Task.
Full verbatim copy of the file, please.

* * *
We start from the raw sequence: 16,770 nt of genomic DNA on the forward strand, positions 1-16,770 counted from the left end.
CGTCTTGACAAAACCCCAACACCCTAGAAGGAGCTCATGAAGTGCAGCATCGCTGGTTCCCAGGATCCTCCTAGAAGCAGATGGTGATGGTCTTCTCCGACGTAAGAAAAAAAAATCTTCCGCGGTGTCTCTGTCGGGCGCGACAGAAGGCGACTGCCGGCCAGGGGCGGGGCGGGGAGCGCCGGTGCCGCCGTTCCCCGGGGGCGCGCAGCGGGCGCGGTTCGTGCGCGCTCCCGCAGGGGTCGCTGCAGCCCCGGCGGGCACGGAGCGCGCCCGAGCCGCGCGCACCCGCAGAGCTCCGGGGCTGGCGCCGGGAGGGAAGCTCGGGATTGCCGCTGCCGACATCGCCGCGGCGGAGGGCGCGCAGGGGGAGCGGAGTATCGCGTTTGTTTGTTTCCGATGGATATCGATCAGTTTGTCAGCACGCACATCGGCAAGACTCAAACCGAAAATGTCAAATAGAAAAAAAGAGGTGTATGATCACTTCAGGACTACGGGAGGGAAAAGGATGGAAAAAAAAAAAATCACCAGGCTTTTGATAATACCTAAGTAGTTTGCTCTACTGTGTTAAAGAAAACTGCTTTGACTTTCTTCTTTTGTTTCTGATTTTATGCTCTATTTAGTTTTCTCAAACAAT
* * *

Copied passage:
We start from the raw sequence: 16,770 nt of genomic DNA on the forward strand, positions 1-16,770 counted from the left end.
CGTCTTGACAAAACCCCAACACCCTAGAAGGAGCTCATGAAGTGCAGCATCGCTGGTTCCCAGGATCCTCCTAGAAGCAGATGGTGATGGTCTTCTCCGACGTAAGAAAAAAAAATCTTCCGCGGTGTCTCTGTCGGGCGCGACAGAAGGCGACTGCCGGCCAGGGGCGGGGCGGGGAGCGCCGGTGCCGCCGTTCCCCGGGGGCGCGCAGCGGGCGCGGTTCGTGCGCGCTCCCGCAGGGGTCGCTGCAGCCCCGGCGGGCACGGAGCGCGCCCGAGCCGCGCGCACCCGCAGAGCTCCGGGGCTGGCGCCGGGAGGGAAGCTCGGGATTGCCGCTGCCGACATCGCCGCGGCGGAGGGCGCGCAGGGGGAGCGGAGTATCGCGTTTGTTTGTTTCCGATGGATATCGATCAGTTTGTCAGCACGCACATCGGCAAGACTCAAACCGAAAATGTCAAATAGAAAAAAAGAGGTGTATGATCACTTCAGGACTACGGGAGGGAAAAGGATGGAAAAAAAAAAAATCACCAGGCTTTTGATAATACCTAAGTAGTTTGCTCTACTGTGTTAAAGAAAACTGCTTTGACTTTCTTCTTTTGTTTCTGATTTTATGCTCTATTTAGTTTTCTCAAACAAT